Icelandic Pool. Kat Nickola

Icelandic Pool. Kat Nickola ()

Although the Blue Lagoon is on every tourist itinerary, it’s not the only place to swim in naturally heated water. Most towns have extensive local pools that are geothermally heated and include outdoor sections to be enjoyed year-round. These pools don’t have the silica content, the affiliated power plant, nor the high price that makes the Blue Lagoon famous, but they do offer a lot of warm water fun.

Swimming at local pools is a great way to warm up after a day on the road. As a bonus, swimming is great way for kids to burn off energy. The Icelandic word “laug” means pool and is the best keyword for finding a swimming pool on Google Maps while on the road. The website is also the most useful hub of information about all the heated pools and hot springs in the country.

Local swimming facilities will always have a pool and a hot tub. Many of them also have splash areas, relaxation pools with jets, and a few slides. Entrance fees usually hover around 260 kr. ($2) for children and 980 kr. ($7) for adults.

Our family visited a pool nearly every day of our Iceland circuit, and found some favorites sprinkled around the island:

  • Akureyri Swimming Pool in the northern town of the same name was our absolute favorite and even had my daughter declaring her intention to live there when she grew up. It was nearly a water park with lots of slides and indoor/outdoor facilities, plus the local swim team doing laps.

  • Sundlaug Neskaupstaðar is the best option on the east side of Iceland. Near a quaint, scenic fjord town and an amazing coastal hike, this pool is the perfect end to an active day.

  • If you are on your way back to Reykjavik from Thingvellir, the Lágafellslaug pool is a perfect stop-off. In a residential area, this pool has lots of slides and features.

  • In downtown Reykjavik, the largest city pool is called Laugardalslaug. It is a sprawling complex of pools, hot tubs, splash areas and a few slides.


After paying admission, follow signs for the locker rooms and place your shoes on the rack before entering.

  • Locker rooms are gender segregated, but there will be children of all genders with their parent.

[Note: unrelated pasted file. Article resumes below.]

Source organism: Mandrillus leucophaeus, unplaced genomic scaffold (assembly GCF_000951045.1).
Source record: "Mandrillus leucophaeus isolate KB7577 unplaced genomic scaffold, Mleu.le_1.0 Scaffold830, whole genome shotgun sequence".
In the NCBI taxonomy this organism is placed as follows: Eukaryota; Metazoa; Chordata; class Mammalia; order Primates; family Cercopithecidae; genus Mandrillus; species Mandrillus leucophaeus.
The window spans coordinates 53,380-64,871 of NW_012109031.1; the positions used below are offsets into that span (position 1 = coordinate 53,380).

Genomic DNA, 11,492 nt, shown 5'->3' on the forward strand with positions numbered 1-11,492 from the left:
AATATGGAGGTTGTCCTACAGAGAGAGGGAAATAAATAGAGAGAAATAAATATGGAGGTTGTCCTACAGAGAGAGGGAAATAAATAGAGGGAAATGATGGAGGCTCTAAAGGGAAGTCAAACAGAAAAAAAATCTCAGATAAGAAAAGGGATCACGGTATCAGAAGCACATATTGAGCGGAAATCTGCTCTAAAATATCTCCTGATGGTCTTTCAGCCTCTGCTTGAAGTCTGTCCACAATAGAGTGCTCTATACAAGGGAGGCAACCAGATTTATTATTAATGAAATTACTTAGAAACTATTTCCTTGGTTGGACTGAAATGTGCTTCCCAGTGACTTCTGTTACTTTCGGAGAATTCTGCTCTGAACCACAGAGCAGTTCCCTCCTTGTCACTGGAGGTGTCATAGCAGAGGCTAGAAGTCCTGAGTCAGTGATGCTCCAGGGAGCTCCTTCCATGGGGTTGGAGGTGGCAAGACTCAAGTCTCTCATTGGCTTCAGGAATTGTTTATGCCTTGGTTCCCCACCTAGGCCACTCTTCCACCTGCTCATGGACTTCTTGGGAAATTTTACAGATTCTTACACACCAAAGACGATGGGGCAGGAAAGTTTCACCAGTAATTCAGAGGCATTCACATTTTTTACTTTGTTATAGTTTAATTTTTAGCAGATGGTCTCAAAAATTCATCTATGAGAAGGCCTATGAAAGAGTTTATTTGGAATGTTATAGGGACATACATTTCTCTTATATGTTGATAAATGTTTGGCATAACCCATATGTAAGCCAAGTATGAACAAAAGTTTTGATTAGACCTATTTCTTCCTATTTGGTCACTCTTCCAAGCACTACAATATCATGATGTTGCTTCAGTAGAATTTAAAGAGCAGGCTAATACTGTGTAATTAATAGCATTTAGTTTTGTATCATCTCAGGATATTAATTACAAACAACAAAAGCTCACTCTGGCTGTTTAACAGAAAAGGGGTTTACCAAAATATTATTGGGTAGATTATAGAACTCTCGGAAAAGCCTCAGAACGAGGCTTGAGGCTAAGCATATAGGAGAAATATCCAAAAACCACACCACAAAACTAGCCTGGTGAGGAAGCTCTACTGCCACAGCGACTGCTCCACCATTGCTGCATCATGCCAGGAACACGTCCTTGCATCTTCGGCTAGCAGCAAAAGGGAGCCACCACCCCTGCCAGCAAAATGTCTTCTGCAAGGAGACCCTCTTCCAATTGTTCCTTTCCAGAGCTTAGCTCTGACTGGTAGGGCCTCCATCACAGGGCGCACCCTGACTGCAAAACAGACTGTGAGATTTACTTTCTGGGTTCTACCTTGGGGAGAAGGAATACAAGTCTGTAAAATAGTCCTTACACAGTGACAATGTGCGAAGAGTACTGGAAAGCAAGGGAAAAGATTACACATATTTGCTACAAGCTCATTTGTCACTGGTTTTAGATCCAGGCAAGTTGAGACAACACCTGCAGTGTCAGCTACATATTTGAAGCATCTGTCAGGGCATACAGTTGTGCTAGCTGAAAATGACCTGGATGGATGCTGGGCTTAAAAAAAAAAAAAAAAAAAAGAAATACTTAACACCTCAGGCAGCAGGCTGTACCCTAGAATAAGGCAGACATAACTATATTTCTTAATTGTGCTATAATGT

• Use of a locker, and the wrist key, is included in your admission rate.

  • Don’t expect changing cubicles or shower stalls.

  • Don’t use your cell phone in the locker room.

  • After removing your clothes, carry your towel and swimsuit to the shower area and bathe before donning your suit. There are sometimes humorous signs showing exactly what bathing needs done. You are expected to use the provided soap, or bring your own, and be thorough. Cleanliness is part of the experience.

  • Leave your dry towel, and any personal soaps, on the racks in the shower area so they are there for you when you are done swimming.

  • The pool area is usually accessed by exiting through the showers.

  • Most people don’t use footwear in the locker rooms or pools, but flip-flops are OK as long as you don’t track wetness into the locker room.

  • Goggles are welcome, and floaties are often available for non-swimmers to use for free.

  • After swimming, return to the locker room via the shower. Remove your swimsuit and bathe again. Towel off thoroughly.

  • Use the suit spinner to spin-dry your suit before heading to your locker.

  • Try to keep the locker room dry.

With more freedom to play and splash, the geothermally heated local Icelandic pools are a hit with kids. They are also perfect for budget travelers, or anyone who would rather swim and sit in a toasty hot tub daily for a week in exchange for a single Blue Lagoon trip.

author picture
Kat is a travel and lifestyle writer based in Kaiserslautern, Germany with a special interest in anything outdoorsy or ancient. She has a bachelor’s degree in geography from Penn State University and has been a travel writer for about 10 years. Currently, she is in the depths of dissertation research for an archaeology degree at the University of the Highlands and Islands. 

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